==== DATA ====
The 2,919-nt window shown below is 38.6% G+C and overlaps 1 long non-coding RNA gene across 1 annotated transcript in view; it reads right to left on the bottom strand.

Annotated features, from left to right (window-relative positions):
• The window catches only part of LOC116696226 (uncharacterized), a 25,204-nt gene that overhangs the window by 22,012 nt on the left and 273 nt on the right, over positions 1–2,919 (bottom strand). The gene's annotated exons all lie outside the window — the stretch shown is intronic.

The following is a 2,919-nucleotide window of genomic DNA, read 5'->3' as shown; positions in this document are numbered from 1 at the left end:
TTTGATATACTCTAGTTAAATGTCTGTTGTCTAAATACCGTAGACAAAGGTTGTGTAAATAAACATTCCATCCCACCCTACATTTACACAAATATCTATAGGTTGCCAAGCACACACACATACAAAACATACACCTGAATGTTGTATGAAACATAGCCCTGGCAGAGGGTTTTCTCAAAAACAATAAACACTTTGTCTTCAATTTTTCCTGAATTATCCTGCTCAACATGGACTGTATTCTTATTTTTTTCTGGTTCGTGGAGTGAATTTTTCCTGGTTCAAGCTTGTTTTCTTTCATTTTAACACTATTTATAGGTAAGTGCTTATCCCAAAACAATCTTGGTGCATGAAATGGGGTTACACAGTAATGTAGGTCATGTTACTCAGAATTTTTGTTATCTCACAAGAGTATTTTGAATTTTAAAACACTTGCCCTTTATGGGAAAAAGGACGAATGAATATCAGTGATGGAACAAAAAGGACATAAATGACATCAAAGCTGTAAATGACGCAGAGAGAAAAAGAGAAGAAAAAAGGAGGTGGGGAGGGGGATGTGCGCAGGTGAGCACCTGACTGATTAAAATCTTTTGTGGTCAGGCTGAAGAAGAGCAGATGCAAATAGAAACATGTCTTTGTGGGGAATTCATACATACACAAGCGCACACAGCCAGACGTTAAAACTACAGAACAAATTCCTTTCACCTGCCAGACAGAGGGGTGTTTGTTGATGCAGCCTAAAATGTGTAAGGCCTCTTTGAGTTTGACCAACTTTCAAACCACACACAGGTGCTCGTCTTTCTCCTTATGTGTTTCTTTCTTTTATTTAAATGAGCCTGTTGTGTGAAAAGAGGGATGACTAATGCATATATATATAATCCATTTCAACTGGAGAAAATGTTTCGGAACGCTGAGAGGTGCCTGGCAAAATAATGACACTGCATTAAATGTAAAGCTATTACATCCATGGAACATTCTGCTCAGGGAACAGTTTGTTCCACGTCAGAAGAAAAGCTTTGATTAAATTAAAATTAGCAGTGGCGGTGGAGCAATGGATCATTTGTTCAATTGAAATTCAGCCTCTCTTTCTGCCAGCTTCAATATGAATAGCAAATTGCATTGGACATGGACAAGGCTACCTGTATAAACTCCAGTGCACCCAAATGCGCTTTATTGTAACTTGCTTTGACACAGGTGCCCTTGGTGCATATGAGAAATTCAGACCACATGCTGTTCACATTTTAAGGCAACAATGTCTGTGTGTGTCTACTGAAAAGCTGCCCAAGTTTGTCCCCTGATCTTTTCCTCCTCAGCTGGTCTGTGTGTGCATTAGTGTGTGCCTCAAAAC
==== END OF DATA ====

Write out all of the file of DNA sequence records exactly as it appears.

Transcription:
The 2,919-nt window shown below is 38.6% G+C and overlaps 1 long non-coding RNA gene across 1 annotated transcript in view; it reads right to left on the bottom strand.

Annotated features, from left to right (window-relative positions):
• The window catches only part of LOC116696226 (uncharacterized), a 25,204-nt gene that overhangs the window by 22,012 nt on the left and 273 nt on the right, over positions 1–2,919 (bottom strand). The gene's annotated exons all lie outside the window — the stretch shown is intronic.

The following is a 2,919-nucleotide window of genomic DNA, read 5'->3' as shown; positions in this document are numbered from 1 at the left end:
TTTGATATACTCTAGTTAAATGTCTGTTGTCTAAATACCGTAGACAAAGGTTGTGTAAATAAACATTCCATCCCACCCTACATTTACACAAATATCTATAGGTTGCCAAGCACACACACATACAAAACATACACCTGAATGTTGTATGAAACATAGCCCTGGCAGAGGGTTTTCTCAAAAACAATAAACACTTTGTCTTCAATTTTTCCTGAATTATCCTGCTCAACATGGACTGTATTCTTATTTTTTTCTGGTTCGTGGAGTGAATTTTTCCTGGTTCAAGCTTGTTTTCTTTCATTTTAACACTATTTATAGGTAAGTGCTTATCCCAAAACAATCTTGGTGCATGAAATGGGGTTACACAGTAATGTAGGTCATGTTACTCAGAATTTTTGTTATCTCACAAGAGTATTTTGAATTTTAAAACACTTGCCCTTTATGGGAAAAAGGACGAATGAATATCAGTGATGGAACAAAAAGGACATAAATGACATCAAAGCTGTAAATGACGCAGAGAGAAAAAGAGAAGAAAAAAGGAGGTGGGGAGGGGGATGTGCGCAGGTGAGCACCTGACTGATTAAAATCTTTTGTGGTCAGGCTGAAGAAGAGCAGATGCAAATAGAAACATGTCTTTGTGGGGAATTCATACATACACAAGCGCACACAGCCAGACGTTAAAACTACAGAACAAATTCCTTTCACCTGCCAGACAGAGGGGTGTTTGTTGATGCAGCCTAAAATGTGTAAGGCCTCTTTGAGTTTGACCAACTTTCAAACCACACACAGGTGCTCGTCTTTCTCCTTATGTGTTTCTTTCTTTTATTTAAATGAGCCTGTTGTGTGAAAAGAGGGATGACTAATGCATATATATATAATCCATTTCAACTGGAGAAAATGTTTCGGAACGCTGAGAGGTGCCTGGCAAAATAATGACACTGCATTAAATGTAAAGCTATTACATCCATGGAACATTCTGCTCAGGGAACAGTTTGTTCCACGTCAGAAGAAAAGCTTTGATTAAATTAAAATTAGCAGTGGCGGTGGAGCAATGGATCATTTGTTCAATTGAAATTCAGCCTCTCTTTCTGCCAGCTTCAATATGAATAGCAAATTGCATTGGACATGGACAAGGCTACCTGTATAAACTCCAGTGCACCCAAATGCGCTTTATTGTAACTTGCTTTGACACAGGTGCCCTTGGTGCATATGAGAAATTCAGACCACATGCTGTTCACATTTTAAGGCAACAATGTCTGTGTGTGTCTACTGAAAAGCTGCCCAAGTTTGTCCCCTGATCTTTTCCTCCTCAGCTGGTCTGTGTGTGCATTAGTGTGTGCCTCAAAAC